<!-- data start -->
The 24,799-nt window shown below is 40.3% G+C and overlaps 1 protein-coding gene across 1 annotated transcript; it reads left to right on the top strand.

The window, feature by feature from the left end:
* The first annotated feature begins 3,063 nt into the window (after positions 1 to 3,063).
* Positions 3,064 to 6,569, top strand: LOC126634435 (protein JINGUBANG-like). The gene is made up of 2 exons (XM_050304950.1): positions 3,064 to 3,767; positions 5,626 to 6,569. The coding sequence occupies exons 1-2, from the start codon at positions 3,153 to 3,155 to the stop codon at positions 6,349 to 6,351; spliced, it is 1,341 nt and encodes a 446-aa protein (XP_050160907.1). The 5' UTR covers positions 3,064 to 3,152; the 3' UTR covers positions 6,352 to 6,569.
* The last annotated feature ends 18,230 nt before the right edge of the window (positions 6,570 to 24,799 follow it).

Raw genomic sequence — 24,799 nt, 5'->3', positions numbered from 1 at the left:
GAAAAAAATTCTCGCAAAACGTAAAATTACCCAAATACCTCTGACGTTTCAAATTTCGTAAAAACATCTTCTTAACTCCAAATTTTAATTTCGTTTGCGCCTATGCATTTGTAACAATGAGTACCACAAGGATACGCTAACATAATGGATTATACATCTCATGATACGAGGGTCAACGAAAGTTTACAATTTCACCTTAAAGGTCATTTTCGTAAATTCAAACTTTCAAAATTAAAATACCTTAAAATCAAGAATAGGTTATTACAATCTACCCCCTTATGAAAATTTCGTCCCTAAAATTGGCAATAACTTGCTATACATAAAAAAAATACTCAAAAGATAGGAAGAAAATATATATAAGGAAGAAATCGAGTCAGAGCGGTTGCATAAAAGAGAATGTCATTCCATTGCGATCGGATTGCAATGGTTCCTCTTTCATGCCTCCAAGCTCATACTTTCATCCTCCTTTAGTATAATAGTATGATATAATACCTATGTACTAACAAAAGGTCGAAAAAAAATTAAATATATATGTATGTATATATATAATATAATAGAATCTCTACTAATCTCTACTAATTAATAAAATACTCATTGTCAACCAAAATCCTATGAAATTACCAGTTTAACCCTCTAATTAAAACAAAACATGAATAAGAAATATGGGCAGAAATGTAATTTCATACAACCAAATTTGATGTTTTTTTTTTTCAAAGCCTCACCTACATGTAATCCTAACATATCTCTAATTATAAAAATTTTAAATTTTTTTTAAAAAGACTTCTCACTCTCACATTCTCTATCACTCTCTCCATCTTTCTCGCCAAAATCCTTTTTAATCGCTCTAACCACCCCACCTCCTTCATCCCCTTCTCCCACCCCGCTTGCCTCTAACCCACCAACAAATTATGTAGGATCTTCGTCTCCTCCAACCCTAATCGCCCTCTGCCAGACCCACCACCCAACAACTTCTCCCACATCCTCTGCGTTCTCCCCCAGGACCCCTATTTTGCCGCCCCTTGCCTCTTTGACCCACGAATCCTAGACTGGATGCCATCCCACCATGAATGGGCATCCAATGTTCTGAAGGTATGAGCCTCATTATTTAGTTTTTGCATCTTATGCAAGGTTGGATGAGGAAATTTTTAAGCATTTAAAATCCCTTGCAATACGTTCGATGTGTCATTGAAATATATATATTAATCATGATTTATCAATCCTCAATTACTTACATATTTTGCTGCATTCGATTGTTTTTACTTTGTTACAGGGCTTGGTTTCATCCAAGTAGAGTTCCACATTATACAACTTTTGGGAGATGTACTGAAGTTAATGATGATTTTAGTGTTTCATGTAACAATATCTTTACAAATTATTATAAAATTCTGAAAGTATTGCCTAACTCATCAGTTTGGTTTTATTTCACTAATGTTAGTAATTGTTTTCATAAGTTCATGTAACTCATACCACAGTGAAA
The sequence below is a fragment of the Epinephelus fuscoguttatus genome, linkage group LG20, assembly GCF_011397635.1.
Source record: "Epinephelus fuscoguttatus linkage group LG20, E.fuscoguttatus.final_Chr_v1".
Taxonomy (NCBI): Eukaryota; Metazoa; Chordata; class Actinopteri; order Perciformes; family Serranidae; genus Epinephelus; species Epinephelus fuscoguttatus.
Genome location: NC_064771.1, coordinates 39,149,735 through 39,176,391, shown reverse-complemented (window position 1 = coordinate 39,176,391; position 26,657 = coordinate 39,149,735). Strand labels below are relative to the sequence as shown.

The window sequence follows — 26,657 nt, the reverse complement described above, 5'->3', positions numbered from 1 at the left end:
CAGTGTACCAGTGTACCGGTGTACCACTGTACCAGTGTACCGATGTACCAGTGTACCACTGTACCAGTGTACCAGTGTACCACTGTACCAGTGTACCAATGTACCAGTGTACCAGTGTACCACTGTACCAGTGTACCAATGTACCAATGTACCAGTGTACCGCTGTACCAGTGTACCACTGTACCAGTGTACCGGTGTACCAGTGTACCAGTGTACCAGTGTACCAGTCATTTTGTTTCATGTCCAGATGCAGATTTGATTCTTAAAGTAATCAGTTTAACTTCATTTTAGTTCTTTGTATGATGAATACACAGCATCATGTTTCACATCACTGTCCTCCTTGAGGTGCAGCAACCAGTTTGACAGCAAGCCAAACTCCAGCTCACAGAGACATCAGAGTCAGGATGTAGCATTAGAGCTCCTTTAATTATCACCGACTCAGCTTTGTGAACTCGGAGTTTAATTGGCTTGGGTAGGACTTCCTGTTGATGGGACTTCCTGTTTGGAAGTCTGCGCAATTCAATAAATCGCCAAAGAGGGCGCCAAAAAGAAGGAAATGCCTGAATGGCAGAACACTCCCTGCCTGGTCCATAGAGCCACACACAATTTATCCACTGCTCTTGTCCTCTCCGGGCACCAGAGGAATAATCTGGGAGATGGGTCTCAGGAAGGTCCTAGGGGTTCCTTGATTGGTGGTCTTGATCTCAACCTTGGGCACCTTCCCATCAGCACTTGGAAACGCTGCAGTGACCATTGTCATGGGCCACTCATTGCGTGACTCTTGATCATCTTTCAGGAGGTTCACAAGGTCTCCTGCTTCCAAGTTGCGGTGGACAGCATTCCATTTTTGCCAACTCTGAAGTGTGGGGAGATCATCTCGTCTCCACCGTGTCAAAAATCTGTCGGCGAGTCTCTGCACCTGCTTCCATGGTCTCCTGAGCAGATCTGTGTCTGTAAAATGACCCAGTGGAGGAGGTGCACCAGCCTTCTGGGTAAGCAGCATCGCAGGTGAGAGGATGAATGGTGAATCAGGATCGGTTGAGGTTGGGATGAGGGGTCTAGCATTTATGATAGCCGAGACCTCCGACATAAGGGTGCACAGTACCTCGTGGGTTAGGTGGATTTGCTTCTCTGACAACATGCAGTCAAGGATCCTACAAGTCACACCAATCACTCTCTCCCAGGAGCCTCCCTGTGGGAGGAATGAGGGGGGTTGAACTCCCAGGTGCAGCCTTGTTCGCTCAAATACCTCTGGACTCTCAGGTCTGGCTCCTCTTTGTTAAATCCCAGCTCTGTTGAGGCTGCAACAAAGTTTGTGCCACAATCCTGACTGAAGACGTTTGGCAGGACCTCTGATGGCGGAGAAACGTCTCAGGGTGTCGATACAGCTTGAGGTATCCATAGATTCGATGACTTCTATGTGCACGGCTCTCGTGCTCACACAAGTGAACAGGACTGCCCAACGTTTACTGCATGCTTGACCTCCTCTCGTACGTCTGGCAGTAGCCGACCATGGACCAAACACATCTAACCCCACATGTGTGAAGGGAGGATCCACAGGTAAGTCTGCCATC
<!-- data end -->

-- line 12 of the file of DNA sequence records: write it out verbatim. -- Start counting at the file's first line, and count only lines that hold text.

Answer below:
The window sequence follows — 26,657 nt, the reverse complement described above, 5'->3', positions numbered from 1 at the left end: